Authorities remind people celebrating 4th of July to stay vigilant

Police urge public to report odd or unusual behavior immediately

Kristen Johanson
July 03, 2018 - 4:43 pm



PHILADELPHIA (KYW Newsradio) — Just one day after the FBI announced the arrest of a man planning to possibly bomb Cleveland and Philadelphia this summer, police are reminding people to stay vigilant during Fourth of July festivities.  

Patrol officers and federal authorities will be on foot, on bikes and in the air monitoring holiday events along the Benjamin Franklin Parkway and Independence Mall for Independence Day.

"You don't always see some of our assets, and that's by design," said Philadelphia Police Commissioner Richard Ross.

Currently, there are no credible threats to the city, Ross added. The main concern as of now is the heat wave.

"The city is setting up misting stations along the Parkway and also setting up palates of water," explained Deputy Police Commissioner Dennis Wilson. Water bottles are allowed into the Wawa Welcome America Party festivities, but no hard coolers or alcohol. There will also be security screenings to get into ticketed areas.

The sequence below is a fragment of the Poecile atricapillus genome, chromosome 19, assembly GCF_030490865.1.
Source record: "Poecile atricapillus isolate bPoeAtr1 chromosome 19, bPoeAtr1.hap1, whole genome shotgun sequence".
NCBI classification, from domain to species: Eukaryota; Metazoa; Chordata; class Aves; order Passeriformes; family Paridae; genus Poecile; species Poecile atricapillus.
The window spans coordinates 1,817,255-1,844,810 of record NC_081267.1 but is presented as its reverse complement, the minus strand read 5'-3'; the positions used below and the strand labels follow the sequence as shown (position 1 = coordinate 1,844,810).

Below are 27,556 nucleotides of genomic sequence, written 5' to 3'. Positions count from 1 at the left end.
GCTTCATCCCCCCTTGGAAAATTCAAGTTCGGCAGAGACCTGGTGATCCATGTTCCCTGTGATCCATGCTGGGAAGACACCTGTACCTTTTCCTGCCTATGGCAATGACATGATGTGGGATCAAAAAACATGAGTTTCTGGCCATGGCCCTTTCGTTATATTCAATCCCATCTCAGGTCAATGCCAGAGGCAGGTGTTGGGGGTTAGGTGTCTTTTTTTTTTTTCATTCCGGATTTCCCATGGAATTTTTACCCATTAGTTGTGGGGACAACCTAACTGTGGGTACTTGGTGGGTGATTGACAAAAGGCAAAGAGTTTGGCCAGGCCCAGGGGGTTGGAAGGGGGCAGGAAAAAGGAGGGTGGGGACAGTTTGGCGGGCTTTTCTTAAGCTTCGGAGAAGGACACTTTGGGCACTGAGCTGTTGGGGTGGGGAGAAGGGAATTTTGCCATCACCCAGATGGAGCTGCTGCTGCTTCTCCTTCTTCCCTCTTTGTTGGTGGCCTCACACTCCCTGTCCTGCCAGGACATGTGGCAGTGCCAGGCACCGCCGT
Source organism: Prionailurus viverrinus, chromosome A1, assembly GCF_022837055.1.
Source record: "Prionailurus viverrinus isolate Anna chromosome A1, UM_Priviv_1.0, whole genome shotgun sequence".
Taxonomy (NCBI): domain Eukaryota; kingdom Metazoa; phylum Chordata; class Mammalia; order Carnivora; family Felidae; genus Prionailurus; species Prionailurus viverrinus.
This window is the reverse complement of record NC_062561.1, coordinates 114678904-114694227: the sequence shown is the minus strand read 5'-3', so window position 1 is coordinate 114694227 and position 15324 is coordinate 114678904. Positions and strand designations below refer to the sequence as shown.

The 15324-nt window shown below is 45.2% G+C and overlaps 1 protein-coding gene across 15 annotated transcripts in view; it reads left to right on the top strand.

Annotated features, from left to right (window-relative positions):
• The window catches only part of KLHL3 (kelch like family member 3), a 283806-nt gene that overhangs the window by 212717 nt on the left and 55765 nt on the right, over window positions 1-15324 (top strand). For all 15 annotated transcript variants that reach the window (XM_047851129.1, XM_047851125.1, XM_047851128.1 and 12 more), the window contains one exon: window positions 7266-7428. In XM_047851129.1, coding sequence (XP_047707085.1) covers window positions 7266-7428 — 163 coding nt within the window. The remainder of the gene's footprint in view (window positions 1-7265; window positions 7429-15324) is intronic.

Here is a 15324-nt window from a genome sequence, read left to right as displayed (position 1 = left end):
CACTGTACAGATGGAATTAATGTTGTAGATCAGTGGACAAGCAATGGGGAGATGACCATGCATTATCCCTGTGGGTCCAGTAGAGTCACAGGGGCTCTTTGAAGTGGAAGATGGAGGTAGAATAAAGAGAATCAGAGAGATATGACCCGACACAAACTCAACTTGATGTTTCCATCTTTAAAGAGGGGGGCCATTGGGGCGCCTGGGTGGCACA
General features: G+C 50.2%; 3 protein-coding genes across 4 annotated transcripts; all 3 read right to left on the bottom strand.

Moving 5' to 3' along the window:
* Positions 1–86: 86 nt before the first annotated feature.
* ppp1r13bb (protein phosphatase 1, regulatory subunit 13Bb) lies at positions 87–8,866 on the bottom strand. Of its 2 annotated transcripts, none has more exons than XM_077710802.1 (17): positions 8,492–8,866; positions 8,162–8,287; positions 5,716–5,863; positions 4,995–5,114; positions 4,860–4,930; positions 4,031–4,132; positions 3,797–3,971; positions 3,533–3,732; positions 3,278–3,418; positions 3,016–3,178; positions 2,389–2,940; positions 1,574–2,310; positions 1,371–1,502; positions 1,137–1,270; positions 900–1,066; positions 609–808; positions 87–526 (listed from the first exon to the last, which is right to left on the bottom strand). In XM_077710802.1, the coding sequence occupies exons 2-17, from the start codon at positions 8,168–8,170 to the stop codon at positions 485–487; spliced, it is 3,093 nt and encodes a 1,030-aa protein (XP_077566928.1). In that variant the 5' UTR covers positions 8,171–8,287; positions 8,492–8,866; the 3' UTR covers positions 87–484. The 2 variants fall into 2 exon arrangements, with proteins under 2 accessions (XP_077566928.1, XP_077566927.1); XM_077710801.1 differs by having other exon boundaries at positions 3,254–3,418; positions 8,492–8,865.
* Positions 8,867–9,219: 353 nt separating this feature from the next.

Each year on July 4, the majority of calls that come in are for missing kids — or adults. Wilson said the letter-number grid signs set up along the Parkway are an easy way to find each other. 

"It gets really crowded, it gets really hard to see cross streets. It’s really good to be able to look up and say, 'I am right at B-26,' " he said.

Fireworks are a major problem, too, as they are illegal without the proper license. Wilson said users can be "arrested for selling, possessing or using."

Authorities are also encouraging the public to report anything they see that may be odd or unusual. 

The FBI arrested Philadelphia native Demetrius Pitts in Ohio over the weekend. They said he was planning a possible attack in Cleveland and another in Philly on July 4.

"There is nothing to suggest that this individual was working in conjunction with anyone else," Ross said.

An investigation into Pitts came after a someone from the public called in with a tip — a reminder, Ross said, to call police if something seems off.

"We are hoping to leverage the eyes and ears of those folks that are out there enjoying themselves," he said, "but if you see something that just doesn't sit right with you, let us vet that."